The first one I bought was MILITARY UNIFORMS OF THE WORLD IN COLOUR (Written and illustrated by Preben Kannik, translated from the original Danish by John Hewish, edited by William Y Carman, and published in 1968) …
… and over the years I bought many more of their books, including:
- WARRIORS & WEAPONS 3000BC-1700AD
- INFANTRY UNIFORMS BOOK 2 INCLUDING ARTILLERY AND OTHER SUPPORTING CORPS OF BRITAIN AND THE COMMONWEALTH 1855-1939
- CAVALRY UNIFORMS OF BRITAIN AND THE COMMONWEALTH INCLUDING OTHER MOUNTED TROOPS
- UNIFORMS OF THE SEVEN YEARS WAR 1756-63
- UNIFORMS OF THE AMERICAN REVOLUTION
- UNIFORMS OF THE NAPOLEONIC WARS IN COLOUR 1796-1814
- UNIFORMS OF THE RETREAT FROM MOSCOW 1812
- UNIFORMS OF THE PENINSULAR WAR 1807-14
- UNIFORMS OF WATERLOO IN COLOUR
- WORLD UNIFORMS AND BATTLES 1815-50
- UNIFORMS OF THE IMPERIAL RUSSIAN ARMY
- UNIFORMS OF THE AMERICAN CIVIL WAR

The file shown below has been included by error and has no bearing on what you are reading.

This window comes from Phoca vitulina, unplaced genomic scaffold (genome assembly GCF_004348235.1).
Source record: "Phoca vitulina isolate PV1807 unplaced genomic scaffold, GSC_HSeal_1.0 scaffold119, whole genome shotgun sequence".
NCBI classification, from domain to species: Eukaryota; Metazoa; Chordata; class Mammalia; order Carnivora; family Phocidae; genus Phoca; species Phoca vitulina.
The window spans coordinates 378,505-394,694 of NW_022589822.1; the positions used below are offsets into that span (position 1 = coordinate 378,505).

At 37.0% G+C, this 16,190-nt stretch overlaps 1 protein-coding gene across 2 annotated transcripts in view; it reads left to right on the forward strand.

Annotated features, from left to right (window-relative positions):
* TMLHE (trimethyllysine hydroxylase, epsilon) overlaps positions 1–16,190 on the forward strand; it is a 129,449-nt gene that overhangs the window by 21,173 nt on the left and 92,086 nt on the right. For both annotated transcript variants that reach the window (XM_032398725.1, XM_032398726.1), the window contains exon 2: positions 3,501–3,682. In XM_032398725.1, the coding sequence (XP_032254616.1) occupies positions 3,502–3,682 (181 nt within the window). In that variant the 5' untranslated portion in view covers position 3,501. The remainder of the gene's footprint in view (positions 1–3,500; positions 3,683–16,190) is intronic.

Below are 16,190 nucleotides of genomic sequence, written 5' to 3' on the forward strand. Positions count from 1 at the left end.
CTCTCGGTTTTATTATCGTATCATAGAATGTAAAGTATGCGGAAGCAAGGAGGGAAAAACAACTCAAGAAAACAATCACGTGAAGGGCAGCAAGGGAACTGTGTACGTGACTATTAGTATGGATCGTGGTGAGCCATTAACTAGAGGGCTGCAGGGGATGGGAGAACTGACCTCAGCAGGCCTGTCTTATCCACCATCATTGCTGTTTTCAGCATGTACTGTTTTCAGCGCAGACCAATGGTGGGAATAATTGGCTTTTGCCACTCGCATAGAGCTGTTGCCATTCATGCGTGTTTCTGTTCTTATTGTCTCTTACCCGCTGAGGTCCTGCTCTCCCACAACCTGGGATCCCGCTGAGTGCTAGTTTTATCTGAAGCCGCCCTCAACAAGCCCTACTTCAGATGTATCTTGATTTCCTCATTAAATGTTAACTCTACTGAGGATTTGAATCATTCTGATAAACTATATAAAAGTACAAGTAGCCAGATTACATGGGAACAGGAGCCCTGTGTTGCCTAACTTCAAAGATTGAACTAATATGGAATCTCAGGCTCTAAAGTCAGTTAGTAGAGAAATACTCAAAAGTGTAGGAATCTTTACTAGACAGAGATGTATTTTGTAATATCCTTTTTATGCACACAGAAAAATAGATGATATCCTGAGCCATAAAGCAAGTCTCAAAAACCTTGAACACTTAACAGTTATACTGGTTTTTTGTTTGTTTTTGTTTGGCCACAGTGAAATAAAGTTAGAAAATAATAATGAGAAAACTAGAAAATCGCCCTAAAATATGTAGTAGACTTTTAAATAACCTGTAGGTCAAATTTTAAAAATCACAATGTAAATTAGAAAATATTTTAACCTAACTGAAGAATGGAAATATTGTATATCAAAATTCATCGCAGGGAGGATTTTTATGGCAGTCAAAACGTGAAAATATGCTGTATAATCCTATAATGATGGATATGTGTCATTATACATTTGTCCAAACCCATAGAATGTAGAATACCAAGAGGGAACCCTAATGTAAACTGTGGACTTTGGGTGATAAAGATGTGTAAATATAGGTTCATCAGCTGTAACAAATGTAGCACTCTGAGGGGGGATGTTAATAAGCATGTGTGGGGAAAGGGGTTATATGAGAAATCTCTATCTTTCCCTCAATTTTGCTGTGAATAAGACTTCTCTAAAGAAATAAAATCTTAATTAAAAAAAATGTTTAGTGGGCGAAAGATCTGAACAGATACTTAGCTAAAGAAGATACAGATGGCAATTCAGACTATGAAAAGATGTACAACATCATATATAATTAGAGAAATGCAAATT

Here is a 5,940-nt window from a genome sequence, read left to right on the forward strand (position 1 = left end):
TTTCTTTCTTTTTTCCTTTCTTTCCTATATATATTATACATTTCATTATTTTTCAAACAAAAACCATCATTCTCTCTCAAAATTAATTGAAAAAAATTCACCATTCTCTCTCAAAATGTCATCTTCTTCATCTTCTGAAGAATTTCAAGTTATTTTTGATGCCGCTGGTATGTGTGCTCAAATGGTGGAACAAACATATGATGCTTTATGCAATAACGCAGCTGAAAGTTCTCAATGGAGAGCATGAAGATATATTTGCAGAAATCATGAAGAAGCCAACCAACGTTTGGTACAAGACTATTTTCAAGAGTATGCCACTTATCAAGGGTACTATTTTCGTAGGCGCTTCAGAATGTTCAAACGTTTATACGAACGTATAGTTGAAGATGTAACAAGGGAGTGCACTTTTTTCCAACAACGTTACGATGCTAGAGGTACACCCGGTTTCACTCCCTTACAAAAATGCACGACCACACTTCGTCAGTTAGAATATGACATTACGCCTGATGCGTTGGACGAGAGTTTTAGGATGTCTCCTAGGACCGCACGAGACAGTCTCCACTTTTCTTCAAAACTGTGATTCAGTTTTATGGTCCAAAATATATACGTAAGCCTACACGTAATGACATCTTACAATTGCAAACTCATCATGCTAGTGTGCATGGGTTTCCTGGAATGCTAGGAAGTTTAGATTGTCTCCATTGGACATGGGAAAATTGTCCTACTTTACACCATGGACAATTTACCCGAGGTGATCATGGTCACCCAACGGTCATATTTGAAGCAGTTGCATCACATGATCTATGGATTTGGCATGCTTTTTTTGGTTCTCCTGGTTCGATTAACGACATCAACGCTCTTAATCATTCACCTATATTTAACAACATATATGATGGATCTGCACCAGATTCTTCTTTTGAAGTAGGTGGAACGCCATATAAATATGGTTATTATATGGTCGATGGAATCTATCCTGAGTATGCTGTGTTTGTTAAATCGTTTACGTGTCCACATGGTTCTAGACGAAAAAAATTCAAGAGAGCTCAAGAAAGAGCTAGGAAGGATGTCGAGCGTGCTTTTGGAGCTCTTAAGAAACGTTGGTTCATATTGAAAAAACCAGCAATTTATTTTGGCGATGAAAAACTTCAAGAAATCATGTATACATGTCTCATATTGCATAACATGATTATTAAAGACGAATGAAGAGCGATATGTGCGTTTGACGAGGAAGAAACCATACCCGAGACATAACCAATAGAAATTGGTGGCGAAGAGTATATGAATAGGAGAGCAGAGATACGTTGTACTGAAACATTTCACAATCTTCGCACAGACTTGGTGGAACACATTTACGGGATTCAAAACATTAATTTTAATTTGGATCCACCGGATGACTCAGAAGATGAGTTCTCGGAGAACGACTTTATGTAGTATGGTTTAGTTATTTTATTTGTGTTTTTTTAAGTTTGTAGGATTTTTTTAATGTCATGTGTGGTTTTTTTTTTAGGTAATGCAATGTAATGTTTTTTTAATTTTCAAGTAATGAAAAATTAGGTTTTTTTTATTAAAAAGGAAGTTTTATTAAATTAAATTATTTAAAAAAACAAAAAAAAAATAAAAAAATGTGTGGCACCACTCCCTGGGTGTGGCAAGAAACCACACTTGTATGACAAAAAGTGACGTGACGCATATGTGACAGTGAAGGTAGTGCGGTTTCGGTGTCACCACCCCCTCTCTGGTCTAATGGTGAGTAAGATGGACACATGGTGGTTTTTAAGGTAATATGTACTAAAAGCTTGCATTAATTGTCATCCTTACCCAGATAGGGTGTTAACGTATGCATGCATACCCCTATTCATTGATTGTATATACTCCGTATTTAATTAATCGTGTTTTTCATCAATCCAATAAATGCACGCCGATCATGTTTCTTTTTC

- ARMY UNIFORMS OF WORLD WAR 1
- GERMAN UNIFORMS OF THE THIRD REICH 1933-1945
- ARMY UNIFORMS OF WORLD WAR 2
- NAVAL, MARINE AND AIR FORCE UNIFORMS OF WORLD WAR 2
- ARMY BADGES AND INSIGNIA OF WORLD WAR 2 (GREAT BRITAIN, POLAND, BELGIUM ITALY, USSR, USA, GERMANY)
- ARMY BADGES AND INSIGNIA OF WORLD WAR 2 BOOK 2 (CANADA, SOUTH AFRICA, INDIA, BRITISH OVERSEAS TERRITORIES, FINLAND, FRANCE, JAPAN, NETHERLANDS, YUGOSLAVIA, CHINA, DENMARK, CZECHOSLOVAKIA)
- AIR FORCE BADGES AND INSIGNIA OF WORLD WAR 2
- ARMY UNIFORMS SINCE 1945
- UNIFORMS OF THE SOLDIERS OF FORTUNE
- ARMY BADGES AND INSIGNIA SINCE 1945 BOOK ONE (GREAT BRITAIN, POLAND, USA, ITALY, GERMAN FEDERAL AND DEMOCRATIC REPUBLICS, USSR, BELGIUM)
- MILITARY FLAGS OF THE WORLD 1618-1900
Of these WORLD UNIFORMS AND BATTLES 1815-50 is proving very helpful at the moment.
It is a source of inspiration with regard to the possible uses to which I can put my expanding collection of Napoleonic wargames figures.
This may sound a little odd, but I have always had a preference for single-pose wargame units whenever it has been possible. I like the uniform look that results from this approach … and I find that it helps me to identify individual units on the tabletop.
I also like the figures I use to have an ‘active’ pose. For example I prefer to use figures that are advancing or firing, and to avoid ones that are marching or reloading. I tend to use these latter poses for units that are assigned less active roles such as garrison or reserve troops.